<i>By <a href=http://www.twitter.com/graemem>Graeme McMillan, Newsarama Contributor</a></i> <p>As Frank Tieri will happily tell you, his newly announced <a href=http://www.newsarama.com/comics/wondercon-2012-space-punisher.html><b>Space: Punisher</b></a> series could be the start of the next big alternate-universe franchise for Marvel Comics, following the likes of <i>Noir</i> and <i>Marvel Zombies</i>. <p>But what characters are best suited to send into the wild blue yonder and beyond? Here are some suggestions for future astronauts from the Rocketship of Ideas. <p><i>Got a comment? There's lots of conversation on Newsarama's <a href=http://www.facebook.com/Newsarama><b>FACEBOOK</b></a> and <a href=http://twitter.com/newsarama><b>TWITTER</b></a>!</i> <p>
Firstly: Devil Dinosaur, the pre-historic character created by Jack Kirby in the 1970s during his troubled second tour of duty with Marvel, doesn't get anything close to the amount of respect he deserves. <p>Secondly: If you can't grasp the potential awesomeness of a dinosaur in space, I don't know what to tell you. Just think of the possibilities: A time-lost dinosaur loose in the far future! Prehistory meets the Futurehistory! <em>Dinosaur Rampage In Orbit Above The Earth!</em> This is the kind of crazy high concept that blockbuster movies are made of, I promise you.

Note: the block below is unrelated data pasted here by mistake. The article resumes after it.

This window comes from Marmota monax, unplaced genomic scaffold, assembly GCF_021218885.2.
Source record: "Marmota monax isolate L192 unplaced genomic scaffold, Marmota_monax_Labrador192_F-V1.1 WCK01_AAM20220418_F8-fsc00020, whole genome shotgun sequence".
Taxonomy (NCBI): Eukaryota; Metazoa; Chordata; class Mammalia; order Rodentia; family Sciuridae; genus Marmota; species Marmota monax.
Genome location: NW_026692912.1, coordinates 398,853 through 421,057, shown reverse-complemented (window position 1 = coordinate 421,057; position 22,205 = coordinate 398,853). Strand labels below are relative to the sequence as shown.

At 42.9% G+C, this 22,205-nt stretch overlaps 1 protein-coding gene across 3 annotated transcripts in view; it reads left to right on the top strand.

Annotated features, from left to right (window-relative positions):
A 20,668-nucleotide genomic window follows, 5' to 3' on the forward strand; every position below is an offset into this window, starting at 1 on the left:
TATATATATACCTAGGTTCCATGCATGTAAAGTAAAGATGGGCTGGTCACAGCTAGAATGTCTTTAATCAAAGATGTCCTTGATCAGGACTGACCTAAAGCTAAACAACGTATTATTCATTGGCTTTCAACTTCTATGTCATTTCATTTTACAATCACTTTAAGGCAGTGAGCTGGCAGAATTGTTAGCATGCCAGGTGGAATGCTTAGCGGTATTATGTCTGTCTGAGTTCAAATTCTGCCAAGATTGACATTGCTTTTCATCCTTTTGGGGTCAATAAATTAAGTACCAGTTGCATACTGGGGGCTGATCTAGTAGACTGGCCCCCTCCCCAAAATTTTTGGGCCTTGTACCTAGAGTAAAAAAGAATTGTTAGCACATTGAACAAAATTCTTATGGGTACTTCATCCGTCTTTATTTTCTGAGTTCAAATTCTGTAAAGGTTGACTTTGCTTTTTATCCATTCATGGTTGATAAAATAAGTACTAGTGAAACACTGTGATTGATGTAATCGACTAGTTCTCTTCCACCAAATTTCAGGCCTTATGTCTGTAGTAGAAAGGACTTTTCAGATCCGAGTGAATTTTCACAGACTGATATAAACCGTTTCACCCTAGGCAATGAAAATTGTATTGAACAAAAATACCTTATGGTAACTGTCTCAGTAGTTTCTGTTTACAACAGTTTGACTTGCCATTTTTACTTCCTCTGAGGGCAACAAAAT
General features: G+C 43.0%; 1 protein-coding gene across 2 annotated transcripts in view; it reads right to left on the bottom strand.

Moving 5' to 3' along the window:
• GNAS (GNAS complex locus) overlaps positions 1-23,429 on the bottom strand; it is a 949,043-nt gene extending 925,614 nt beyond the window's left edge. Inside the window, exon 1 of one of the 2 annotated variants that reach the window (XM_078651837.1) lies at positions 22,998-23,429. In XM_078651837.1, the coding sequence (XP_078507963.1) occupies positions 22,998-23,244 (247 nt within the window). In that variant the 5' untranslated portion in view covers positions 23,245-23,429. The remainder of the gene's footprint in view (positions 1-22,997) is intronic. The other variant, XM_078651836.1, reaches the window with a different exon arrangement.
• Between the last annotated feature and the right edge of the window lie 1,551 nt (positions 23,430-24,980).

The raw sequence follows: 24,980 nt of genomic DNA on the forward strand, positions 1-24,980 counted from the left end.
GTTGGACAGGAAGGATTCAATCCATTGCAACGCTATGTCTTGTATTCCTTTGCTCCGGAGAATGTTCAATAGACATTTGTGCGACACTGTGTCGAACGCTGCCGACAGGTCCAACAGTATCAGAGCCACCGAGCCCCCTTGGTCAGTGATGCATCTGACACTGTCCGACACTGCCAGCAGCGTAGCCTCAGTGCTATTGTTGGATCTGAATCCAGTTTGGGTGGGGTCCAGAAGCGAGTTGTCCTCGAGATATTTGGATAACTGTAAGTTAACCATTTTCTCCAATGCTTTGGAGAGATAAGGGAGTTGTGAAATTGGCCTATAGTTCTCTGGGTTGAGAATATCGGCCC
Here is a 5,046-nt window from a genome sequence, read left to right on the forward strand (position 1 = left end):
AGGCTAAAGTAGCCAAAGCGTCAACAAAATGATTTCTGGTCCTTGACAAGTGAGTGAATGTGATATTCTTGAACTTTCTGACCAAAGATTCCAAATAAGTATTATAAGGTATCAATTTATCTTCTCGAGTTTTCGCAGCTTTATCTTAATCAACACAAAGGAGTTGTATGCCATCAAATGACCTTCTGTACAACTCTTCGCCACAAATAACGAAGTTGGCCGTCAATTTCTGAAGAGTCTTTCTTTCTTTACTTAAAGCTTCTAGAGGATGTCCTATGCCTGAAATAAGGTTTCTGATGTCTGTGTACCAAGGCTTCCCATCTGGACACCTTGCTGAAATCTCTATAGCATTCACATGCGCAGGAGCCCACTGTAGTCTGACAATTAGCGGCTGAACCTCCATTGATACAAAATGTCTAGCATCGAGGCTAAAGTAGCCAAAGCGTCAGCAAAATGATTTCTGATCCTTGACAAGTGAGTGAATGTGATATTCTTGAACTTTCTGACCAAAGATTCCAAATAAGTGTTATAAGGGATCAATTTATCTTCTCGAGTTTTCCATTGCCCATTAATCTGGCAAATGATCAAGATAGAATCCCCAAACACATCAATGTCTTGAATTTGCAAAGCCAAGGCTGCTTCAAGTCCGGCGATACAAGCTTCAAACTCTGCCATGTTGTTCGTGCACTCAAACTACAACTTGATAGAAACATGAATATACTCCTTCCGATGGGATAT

Imagine the conflict between science and faith actually turned into a literal conflict. What if a Norse God came to visit a humanity that has abandoned religion in favor of the science that has taken it far beyond the heavens it once saw as their ultimate destination? <p>Such a thing could be the kind of high-minded fare (with, of course, occasional slugfests for fun and variety) that once made series like <em>Silver Surfer</em> such Marvel staples. For extra flavor, add in the wrinkle that the Asgardians are, according to the <em>Thor</em> movie, actually aliens.